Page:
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Nucleation of titanium nanoparticles in an oxygen-starved environment. I: experiments
Linköping University, Department of Physics, Chemistry and Biology, Plasma and Coating Physics. Linköping University, Faculty of Science & Engineering.
Linköping University, Department of Physics, Chemistry and Biology, Plasma and Coating Physics. Linköping University, Faculty of Science & Engineering. KTH Royal Inst Technol, Sweden.
Linköping University, Department of Physics, Chemistry and Biology, Plasma and Coating Physics. Linköping University, Faculty of Science & Engineering.ORCID iD: 0000-0002-6602-7981
Linköping University, Department of Physics, Chemistry and Biology, Plasma and Coating Physics. Linköping University, Faculty of Science & Engineering.ORCID iD: 0000-0002-1744-7322
2018 (English)In: Journal of Physics D: Applied Physics, ISSN 0022-3727, E-ISSN 1361-6463, Vol. 51, no 45, article id 455201Article in journal (Refereed) Published
Abstract [en]

A constant supply of oxygen has been assumed to be necessary for the growth of titanium nanoparticles by sputtering. This oxygen supply can arise from a high background pressure in the vacuum system or from a purposely supplied gas. The supply of oxygen makes it difficult to grow metallic nanoparticles of titanium and can cause process problems by reacting with the target. We here report that growth of titanium nanoparticles in the metallic hexagonal titanium (alpha Ti) phase is possible using a pulsed hollow cathode sputter plasma and adding a high partial pressure of helium to the process instead of trace amounts of oxygen. The helium cools the process gas in which the nanoparticles nucleate. This is important both for the first dimer formation and the continued growth to a thermodynamically stable size. The parameter region, inside which the synthesis of nanoparticles is possible, is mapped out experimentally and the theory of the physical processes behind this process window is outlined. A pressure limit below which no nanoparticles were produced was found at 200 Pa, and could be attributed to a low dimer formation rate, mainly caused by a more rapid dilution of the growth material. Nanoparticle production also disappeared at argon gas flows above 25 sccm. In this case, the main reason was identified as a gas temperature increase within the nucleation zone, giving a too high evaporation rate from nanoparticles (clusters) in the stage of growth from dimers to stable nuclei. These two mechanisms are in depth explored in a companion paper. A process stability limit was also found at low argon gas partial pressures, and could be attributed to a transition from a hollow cathode discharge to a glow discharge.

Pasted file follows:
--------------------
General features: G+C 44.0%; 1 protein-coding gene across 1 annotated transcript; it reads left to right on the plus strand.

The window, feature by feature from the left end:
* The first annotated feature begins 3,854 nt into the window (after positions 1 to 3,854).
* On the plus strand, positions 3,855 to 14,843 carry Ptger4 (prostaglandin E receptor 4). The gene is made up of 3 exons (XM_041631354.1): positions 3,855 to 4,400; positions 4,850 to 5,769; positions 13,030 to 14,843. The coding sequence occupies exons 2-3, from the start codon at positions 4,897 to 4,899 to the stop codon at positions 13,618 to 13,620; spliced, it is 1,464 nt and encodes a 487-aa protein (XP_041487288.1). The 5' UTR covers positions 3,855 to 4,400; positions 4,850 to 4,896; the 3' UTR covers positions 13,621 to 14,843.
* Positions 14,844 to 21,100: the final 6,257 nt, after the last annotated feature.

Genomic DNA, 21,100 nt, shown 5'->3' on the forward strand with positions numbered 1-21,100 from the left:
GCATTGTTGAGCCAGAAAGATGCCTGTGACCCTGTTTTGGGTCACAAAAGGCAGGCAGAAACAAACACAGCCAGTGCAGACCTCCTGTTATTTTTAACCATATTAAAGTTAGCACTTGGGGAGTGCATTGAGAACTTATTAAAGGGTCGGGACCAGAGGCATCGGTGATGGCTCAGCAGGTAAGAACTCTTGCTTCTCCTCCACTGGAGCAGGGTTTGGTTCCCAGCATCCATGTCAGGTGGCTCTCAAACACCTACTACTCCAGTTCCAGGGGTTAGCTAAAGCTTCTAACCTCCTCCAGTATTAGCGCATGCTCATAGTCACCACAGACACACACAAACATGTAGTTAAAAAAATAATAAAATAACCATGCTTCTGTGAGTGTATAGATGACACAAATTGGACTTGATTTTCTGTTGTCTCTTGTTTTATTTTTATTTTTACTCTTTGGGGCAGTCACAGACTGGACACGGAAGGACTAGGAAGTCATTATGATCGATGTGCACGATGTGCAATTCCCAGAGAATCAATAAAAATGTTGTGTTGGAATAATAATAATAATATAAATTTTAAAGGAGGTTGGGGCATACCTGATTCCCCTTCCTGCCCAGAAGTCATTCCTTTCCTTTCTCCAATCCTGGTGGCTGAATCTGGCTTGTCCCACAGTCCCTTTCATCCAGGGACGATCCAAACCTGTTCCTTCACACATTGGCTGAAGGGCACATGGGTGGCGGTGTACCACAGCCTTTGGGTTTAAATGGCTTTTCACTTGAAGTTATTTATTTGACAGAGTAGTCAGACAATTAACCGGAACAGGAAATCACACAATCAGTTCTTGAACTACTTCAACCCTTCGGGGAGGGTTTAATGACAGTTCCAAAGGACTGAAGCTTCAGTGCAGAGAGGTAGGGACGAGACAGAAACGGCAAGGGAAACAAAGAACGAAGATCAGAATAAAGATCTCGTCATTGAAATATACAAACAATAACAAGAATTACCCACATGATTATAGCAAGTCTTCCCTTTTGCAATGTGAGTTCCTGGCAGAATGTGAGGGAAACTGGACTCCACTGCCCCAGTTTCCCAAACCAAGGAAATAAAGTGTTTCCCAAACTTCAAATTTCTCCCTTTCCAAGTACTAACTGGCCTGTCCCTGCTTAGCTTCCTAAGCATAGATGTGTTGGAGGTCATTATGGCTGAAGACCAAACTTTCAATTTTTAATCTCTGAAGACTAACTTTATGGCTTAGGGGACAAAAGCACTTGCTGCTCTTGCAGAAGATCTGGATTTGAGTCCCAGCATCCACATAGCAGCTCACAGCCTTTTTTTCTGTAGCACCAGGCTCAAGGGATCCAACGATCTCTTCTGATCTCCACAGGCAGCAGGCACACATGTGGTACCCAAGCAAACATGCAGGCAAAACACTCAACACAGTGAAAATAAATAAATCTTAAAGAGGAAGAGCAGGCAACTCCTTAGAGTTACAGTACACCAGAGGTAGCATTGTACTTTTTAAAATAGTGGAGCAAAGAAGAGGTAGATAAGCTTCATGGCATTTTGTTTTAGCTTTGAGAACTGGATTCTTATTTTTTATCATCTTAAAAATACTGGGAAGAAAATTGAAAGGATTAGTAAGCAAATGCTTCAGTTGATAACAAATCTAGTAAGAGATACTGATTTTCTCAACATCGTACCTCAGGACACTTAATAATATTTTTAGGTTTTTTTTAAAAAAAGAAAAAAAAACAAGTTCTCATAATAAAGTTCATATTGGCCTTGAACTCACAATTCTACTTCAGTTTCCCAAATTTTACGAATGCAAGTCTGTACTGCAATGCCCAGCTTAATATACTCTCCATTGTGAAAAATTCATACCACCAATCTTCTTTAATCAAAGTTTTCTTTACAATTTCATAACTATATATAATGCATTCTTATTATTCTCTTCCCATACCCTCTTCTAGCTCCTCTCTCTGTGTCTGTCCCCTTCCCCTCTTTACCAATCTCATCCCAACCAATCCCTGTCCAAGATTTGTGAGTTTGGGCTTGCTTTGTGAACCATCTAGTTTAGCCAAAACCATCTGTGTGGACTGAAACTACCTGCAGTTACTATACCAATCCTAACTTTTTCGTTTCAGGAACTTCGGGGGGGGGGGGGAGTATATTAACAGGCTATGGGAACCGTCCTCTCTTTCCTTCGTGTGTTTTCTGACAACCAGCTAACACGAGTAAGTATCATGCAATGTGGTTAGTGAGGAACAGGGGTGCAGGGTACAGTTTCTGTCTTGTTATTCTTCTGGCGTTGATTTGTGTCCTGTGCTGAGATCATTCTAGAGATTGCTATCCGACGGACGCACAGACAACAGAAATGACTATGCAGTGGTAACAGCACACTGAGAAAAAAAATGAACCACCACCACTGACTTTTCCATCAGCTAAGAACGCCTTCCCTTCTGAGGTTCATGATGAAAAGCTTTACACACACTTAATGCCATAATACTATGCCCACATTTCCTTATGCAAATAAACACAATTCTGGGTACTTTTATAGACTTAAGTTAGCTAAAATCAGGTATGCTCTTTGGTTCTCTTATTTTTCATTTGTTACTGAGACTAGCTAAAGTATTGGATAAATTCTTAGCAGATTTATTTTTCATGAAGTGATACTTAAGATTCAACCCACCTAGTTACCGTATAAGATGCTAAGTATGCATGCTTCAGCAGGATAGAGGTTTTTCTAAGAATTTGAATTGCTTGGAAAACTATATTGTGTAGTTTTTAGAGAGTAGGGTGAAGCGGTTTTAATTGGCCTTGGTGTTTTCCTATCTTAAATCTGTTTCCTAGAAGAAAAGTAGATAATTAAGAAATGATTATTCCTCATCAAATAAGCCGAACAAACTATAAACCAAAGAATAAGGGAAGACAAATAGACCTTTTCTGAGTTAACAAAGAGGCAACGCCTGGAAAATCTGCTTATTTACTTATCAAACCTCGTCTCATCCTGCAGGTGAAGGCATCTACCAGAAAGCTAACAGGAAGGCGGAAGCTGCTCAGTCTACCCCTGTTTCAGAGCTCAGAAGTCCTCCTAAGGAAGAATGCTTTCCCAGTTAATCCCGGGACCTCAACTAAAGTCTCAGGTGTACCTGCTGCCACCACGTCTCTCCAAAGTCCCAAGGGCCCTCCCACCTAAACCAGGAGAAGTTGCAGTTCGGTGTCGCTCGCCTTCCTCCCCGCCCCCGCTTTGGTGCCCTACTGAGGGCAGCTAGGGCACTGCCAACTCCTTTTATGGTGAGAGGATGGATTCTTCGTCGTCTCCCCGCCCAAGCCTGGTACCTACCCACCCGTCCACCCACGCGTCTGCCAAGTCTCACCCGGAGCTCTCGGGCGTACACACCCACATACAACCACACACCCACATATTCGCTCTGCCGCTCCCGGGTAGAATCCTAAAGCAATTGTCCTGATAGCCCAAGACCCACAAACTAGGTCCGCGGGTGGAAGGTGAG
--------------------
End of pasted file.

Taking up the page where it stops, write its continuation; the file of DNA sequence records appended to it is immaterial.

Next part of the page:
Place, publisher, year, edition, pages
IOP PUBLISHING LTD , 2018. Vol. 51, no 45, article id 455201
Keywords [en]
nanoparticles; nucleation; titanium; experiments
National Category
Inorganic Chemistry
Identifiers
URN: urn:nbn:se:liu:diva-152041DOI: 10.1088/1361-6463/aae117ISI: 000446352300001OAI: oai:DiVA.org:liu-152041DiVA, id: diva2:1259456
Note

Funding Agencies|Knut and Alice Wallenberg foundation [KAW 2014.0276]; Swedish Research Council under the Linkoping Linneaus Environment-LiLi-NFM [2008-6572]; Swedish Government Strategic Research Area in Materials Science on Functional Materials at Linkoping University (Faculty Grant SFO Mat LiU) [2009 00971]; Swedish Research Council [2016-05137_4]

Available from: 2018-10-29 Created: 2018-10-29 Last updated: 2018-12-10

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